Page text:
Ethiopia to Buy Four Million Quintals More of Wheat at a Cost of $23.7 Quintal




The Public Procurement & Property Disposal Service (PPPDS), on behalf of Ethiopian Grain Trade Enterprise (EGTE), announced an international tender on March 11, 2015, to purchase four million quintals of wheat following the two million quintals of wheat it already purchased in December 2014.

The tender has 10 lots, each having 400,000 quintals, said Solomon Betere, procurement head at PPPDS.

Out of the total amount of wheat that is going to be purchased, 500,000 quintals is planned for this current fiscal year while the remaining amount is planned for the coming fiscal year, said Yigezu Daba, director of PPPDS. The former amount will be distributed before June 2015 where as the latter will be reserved for the coming year.

As of now, two million quintals of wheat have already been transported to the country. It was purchased from two companies, Promising International Trading, which won the bid to supply 800,000 quintals and Hakan Agro Industry, which won the bid to supply the remaining 1.2 million quintals.

Promising International had offered the lowest price for a tonne. Its offer were 276.8 dollars and 276.4 dollars per tonne for two lots of 400,000ql, including transportation costs. Promising is a U.K based company with a history of trading in milling wheat, sugar, sorghum, peanuts, groundnut oil and cake, sesame seeds and pulses with Ethiopia, Dubai, Ukraine, Syria, Egypt and Tunisia.

The remaining 1.2 million quintals was divided into three lots, of 400,000 quintals and Hakan made an offer for all the three lots. It offered 287 dollars, 288 dollars and 289 dollars per tonne for each lot. Headquartered in United Arab Emirates, Hakan is known in supply chain management of agricultural commodities such as pulses, oil seeds and edible oils. It exports 54 food products from 52 countries to 82 countries, according to its website.

“The reason we decided to purchase the wheat at this point in time is because the price of wheat at the international market is cheap in comparison to previous times,” Ali Siraj, state minister of the Ministry of Trade (MoT) told Fortune.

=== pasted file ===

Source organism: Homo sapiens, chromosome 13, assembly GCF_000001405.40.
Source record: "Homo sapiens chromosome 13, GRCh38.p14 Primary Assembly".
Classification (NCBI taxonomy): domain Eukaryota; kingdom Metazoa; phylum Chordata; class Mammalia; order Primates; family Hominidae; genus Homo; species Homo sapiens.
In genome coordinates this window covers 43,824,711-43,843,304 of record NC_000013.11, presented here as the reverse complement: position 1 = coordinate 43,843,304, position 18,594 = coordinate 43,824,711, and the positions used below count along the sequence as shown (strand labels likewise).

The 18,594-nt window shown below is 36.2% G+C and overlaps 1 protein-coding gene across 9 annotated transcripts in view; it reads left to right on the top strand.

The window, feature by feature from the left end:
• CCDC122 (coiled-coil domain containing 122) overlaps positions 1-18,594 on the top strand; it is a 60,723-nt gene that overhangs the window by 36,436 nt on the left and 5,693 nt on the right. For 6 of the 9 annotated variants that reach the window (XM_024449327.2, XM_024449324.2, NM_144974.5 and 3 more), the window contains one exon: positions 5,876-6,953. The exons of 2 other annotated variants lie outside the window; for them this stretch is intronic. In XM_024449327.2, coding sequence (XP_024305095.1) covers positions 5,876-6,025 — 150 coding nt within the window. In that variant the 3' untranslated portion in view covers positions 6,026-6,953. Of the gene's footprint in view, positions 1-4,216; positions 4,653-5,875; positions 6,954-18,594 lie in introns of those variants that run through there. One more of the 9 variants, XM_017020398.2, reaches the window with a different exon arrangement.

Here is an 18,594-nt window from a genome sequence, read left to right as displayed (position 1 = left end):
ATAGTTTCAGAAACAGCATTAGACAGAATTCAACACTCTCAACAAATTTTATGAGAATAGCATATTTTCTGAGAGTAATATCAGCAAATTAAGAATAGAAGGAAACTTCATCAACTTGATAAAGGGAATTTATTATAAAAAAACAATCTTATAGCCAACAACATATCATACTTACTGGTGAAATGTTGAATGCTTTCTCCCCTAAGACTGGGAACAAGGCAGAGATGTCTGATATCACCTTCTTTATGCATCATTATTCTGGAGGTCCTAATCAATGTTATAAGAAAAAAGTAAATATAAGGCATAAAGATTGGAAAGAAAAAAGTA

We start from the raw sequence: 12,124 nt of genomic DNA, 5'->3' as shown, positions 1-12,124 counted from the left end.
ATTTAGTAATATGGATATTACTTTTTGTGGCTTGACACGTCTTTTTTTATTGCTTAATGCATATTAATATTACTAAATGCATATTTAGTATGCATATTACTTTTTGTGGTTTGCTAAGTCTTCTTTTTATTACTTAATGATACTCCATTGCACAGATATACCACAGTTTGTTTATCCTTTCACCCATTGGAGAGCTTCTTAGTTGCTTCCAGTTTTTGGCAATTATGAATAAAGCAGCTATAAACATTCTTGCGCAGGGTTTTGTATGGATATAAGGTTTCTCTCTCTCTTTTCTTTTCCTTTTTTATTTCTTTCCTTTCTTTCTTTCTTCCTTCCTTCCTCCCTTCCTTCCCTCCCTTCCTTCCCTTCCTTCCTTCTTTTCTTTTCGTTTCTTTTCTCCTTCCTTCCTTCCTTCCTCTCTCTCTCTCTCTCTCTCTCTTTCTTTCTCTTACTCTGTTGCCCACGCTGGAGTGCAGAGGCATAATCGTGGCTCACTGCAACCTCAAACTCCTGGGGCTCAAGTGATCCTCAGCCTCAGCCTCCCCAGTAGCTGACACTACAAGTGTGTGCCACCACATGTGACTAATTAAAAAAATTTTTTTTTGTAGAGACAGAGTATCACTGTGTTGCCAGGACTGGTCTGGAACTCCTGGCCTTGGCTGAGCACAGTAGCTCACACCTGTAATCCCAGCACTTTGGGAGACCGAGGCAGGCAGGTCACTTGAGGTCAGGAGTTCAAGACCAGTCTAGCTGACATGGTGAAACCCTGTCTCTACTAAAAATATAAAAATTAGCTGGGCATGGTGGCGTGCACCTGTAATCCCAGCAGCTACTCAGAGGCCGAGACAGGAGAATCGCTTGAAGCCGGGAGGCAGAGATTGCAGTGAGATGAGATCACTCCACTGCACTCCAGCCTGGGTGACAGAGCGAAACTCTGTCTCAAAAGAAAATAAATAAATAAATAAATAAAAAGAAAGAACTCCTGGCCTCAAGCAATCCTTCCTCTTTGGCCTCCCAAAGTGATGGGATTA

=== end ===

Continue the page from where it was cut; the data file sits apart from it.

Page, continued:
According to index mundi, the price of wheat in February 2015 had declined to 237 dollar per tonne, which is a four percent decline from January 2015, excluding transportation costs.

Mostly, purchases are made from companies originating in Eastern Europe, Middle East and India, and it is unlikely that purchases will be made from U.S. companies, said Ali. This is due to the fact that wheat from the U.S. is expensive and the U.S. is very far away, making transportation too costly.

The shipment of the two million quintals from the country of origin to Djibouti has already been undertaken, said Mersha Tsegaye, head of allocation and transportation at EGTE. The shipment will be made using five ships that have a carrying capacity of 400,000 to 490,000 quintals.

The first and the second ships have already unloaded the wheat while the remaining are expected to reach the Djibouti port soon, added Mersha. The wheat will be transported from Djibouti to Ethiopia by road and will be distributed to more than 300 flour factories and 5,000 bakeries across the country.

As of the latest bid, so far, 20 companies have purchased the bidding document, said Solomon.

The government has been importing different types of wheat for the purpose of market stabilisation. In 2009/10 and 2010/11, 5.3 million quintals and 2.58 million quintals, respectively, were imported. In 2011/12 and 2012/13, the imports were 4.2 million quintals and 5.6 million quintals, which went slightly down to five million quintals in 2013/14. For the current fiscal year, 6.5 million quintals was planned for purchase, of which six million quintals has already been purchased.



By DAWIT ENDESHAW
FORTUNE STAFF WRITER

Published on March 30, 2015 [ Vol 15 ,No 778]


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